"Actually, it's no one's fault," I told the CIO. In response to his question of how they could have such a mess on their hands with no one to blame, I explained what I had observed. "The problem is with the system in place that produces software. And everyone is so close to that system, they don't even see it as a system - as one choice among others. To them, it's just the way to build software."

"And what is that system then?" asked the CIO.

"They're following a process of functional decomposition - of determining the things that need to be done and then designing components - high-quality components, I want to add - to fulfill those functions."

"Sounds right," he agreed.

"But the problem, though, is that the functions that are needed, change. Now, we all know this and we tend to blame our clients for their fickleness: 'If only they would tell us what they want!' But how can they? The clients aren't changing their minds randomly - at least not usually.

"Their changing requirements are based on their responses to changing conditions - market conditions and customers that want more for less, changes in business processes and constraints. Requirements are dynamic; your software design process assumes that things are static."

"So you're saying that functional decomposition is the real culprit?" he asked.

"I'm afraid so. It's not the functional decomposition itself that's bad, but it doesn't match up very well with the hyperdynamic flux that modern business - that you - have to deal with. It's always behind the times - fashioning a solution for a problem that was identified months or years ago."

"That's interesting. I know all my people pretty well and I know you can sometimes be blind, but I've thought all along that I've got pretty good people."

"From what I've seen," I told him, "you've got excellent people. They really want to succeed. But the system won't let them. Or to be more accurate, it will let them succeed initially, but it falls apart when any revisions are needed."

"We just haven't seen this because up until now, we've been mainly developing brand new systems, not maintaining existing ones."

"Right," I agreed.

"But this is going to be an ongoing problem, then," he said. "We've got several large-scale revisions planned and if we don't do better on them, we're all in real trouble."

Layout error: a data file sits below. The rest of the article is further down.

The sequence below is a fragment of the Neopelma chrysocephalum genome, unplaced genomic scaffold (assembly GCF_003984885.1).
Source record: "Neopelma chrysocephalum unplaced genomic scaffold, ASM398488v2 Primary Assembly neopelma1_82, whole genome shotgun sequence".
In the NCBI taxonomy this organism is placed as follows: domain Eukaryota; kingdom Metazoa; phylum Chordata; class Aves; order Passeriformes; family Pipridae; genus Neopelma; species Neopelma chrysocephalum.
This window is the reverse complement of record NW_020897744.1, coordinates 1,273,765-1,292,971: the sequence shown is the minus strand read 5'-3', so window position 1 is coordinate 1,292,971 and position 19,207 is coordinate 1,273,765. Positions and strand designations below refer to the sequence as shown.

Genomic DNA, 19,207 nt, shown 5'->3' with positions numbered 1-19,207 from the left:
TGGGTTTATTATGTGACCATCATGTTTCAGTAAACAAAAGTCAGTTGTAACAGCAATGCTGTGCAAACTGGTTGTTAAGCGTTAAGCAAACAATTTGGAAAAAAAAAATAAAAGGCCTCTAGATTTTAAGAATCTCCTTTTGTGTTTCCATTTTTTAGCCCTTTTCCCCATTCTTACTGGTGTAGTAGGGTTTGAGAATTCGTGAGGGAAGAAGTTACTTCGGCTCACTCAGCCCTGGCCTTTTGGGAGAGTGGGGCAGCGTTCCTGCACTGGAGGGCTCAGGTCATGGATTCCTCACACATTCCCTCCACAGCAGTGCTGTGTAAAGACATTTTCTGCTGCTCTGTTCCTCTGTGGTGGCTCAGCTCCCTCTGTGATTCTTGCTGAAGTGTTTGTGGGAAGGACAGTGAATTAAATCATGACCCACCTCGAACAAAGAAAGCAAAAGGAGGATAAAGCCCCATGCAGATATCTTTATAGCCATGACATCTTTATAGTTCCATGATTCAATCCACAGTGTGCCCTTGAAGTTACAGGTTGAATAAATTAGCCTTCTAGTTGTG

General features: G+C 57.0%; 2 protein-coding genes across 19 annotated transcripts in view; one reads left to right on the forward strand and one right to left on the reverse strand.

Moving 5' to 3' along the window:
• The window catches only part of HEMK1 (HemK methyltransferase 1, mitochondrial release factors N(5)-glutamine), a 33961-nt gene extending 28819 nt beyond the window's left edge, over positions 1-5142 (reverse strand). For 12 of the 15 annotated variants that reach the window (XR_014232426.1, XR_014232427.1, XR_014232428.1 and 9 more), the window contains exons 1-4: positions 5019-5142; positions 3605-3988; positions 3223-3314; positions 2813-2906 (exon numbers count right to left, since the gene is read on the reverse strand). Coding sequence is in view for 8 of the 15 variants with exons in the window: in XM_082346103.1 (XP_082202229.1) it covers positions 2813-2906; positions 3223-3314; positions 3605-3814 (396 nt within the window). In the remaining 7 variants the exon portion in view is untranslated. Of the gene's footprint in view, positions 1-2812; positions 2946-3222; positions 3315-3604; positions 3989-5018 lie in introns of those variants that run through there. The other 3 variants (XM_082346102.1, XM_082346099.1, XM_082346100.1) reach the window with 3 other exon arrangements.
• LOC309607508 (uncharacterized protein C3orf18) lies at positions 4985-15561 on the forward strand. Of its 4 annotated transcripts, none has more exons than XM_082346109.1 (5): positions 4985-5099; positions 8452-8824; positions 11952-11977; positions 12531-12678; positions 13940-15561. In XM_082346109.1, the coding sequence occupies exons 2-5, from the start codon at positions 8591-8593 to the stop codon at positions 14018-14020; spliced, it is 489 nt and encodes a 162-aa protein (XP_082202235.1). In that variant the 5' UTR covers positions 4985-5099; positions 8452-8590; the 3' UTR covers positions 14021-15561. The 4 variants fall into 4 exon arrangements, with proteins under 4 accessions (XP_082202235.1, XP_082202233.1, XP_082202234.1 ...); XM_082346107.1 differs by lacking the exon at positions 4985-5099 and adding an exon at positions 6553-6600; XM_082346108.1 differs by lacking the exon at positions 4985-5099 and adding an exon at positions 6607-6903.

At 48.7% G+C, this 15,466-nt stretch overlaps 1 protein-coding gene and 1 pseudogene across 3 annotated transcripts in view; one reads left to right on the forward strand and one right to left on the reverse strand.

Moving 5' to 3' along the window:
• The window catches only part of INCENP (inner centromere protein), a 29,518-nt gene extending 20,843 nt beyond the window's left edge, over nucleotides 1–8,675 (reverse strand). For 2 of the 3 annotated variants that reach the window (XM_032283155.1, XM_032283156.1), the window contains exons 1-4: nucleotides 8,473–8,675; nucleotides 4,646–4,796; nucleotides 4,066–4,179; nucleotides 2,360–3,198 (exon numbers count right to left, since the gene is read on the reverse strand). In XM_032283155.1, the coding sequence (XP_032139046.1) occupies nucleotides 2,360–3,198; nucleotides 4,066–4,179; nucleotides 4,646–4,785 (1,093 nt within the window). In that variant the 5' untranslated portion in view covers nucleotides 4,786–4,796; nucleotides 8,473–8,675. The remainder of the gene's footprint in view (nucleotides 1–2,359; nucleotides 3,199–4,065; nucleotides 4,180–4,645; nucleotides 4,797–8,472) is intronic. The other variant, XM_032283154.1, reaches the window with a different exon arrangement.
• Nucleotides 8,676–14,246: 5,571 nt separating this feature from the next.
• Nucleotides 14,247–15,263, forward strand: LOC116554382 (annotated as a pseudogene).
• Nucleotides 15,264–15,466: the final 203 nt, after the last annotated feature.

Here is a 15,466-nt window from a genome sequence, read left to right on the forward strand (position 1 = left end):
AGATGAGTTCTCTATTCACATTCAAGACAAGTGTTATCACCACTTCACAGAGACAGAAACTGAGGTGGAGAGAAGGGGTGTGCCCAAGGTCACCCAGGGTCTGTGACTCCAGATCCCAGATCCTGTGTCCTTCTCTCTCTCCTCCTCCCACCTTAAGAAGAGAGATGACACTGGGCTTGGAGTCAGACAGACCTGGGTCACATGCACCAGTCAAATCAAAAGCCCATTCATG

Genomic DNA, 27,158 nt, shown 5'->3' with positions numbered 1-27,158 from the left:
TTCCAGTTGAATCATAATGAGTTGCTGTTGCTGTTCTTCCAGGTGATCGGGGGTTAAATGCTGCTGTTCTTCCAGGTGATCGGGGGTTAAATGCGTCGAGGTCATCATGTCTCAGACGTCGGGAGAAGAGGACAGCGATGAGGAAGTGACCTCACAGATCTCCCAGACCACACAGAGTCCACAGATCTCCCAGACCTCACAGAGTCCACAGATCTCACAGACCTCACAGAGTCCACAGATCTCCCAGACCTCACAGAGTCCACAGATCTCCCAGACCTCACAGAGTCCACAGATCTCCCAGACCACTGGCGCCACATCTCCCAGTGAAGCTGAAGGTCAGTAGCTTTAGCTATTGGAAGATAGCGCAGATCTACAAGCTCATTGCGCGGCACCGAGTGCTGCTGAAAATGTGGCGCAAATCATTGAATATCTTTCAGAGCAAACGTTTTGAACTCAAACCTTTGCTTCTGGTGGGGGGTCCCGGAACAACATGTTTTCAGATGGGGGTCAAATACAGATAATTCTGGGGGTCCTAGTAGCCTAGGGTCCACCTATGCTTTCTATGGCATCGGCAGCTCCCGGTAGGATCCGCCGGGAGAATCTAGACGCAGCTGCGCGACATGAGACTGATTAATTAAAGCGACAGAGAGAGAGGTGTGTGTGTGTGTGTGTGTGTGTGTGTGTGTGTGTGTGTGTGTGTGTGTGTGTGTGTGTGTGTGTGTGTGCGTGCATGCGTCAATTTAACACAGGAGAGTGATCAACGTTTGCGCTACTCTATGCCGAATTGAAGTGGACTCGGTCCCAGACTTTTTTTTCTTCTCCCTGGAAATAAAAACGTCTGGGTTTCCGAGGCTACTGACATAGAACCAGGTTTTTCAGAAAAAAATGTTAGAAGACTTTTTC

"I agree."

"So what's the solution? Java? Or do I need to drink the Microsoft Kool-Aid and go with .NET?"

A Solution in Sight?
"Either of those may make sense for you and your environment," I said, "but neither one will solve this problem. The problem isn't which language you use; it's how you architect software."

"But there is a solution?"

"Yes," I said, "but it isn't a silver bullet. It involves a different way of looking at how software is created - one that at once gives users exactly what they need while, in a sense, ignoring what users tell us."

"Ignore our users?"

"Well, that's too strong," I agreed, "but the idea is that users can't ultimately design software. I know some people build methodologies on the idea that users drive the process and developers just implement what they tell us."

"Yeah, I hear that from some of my colleagues. It makes no sense to me. It's like having customers design cars or houses. No thanks."

"Of course, we need user input and feedback but developers have to be more than coding robots."

"Well, what of the idea of developers and users meeting in the middle? Developers move toward domain expertise while users move toward software architecture expertise?"

"That," I said firmly, "seems to me the worst of all possible worlds. Everyone is now, by definition, a novice."

"Well, I admit I'm intrigued. But I want my developers - at least my leads - and my project managers in on a more in-depth discussion. Can you put together something for next week? Do a presentation outlining the problems you see and how you think we can fix things? In the meantime, you don't happen to have any 'magic consultant powder' to fix this project, do you?"

I apologized that I had unfortunately left that particular supply back in Atlanta.

"Ah, we'll struggle through somehow with this particular mess," he said. "I just want to make sure we have a way to stop the pain for future projects. All right, then. Next time, you'll be speaking to all my key people."

I thanked the CIO for his time and left. I felt certain that this firm, with its dedicated developers and such an attuned CIO, had an excellent chance to turn the situation around so that revisions to existing software would be as successful as new projects had been. Now the responsibility was on me to put together a presentation that would help change their minds - even about things they simply assumed to be true and not a matter of opinion.

On the way out, I asked Debbie, the receptionist, for a local yellow page directory. Finding what I wanted, I wrote down the address and left. Forty minutes later, I was at my destination: Frank's House of Models. I got out of the car and when I opened the door, a small bell rang. I could see someone - Frank, I supposed - looking out from behind stacks of models in their shrink-wrapped boxes. "Can I help you?" he asked.

"I hope so," I said. "What would you suggest for a guy who's trying to build a model world?"

Frank smiled at me. "Follow me," he said. "I might have just what you need." (Note: to be continued next month)

More Stories By Hal Helms

Hal Helms is a well-known speaker/writer/strategist on software development issues. He holds training sessions on Java, ColdFusion, and software development processes. He authors a popular monthly newsletter series. For more information, contact him at hal (at) halhelms.com or see his website, www.halhelms.com.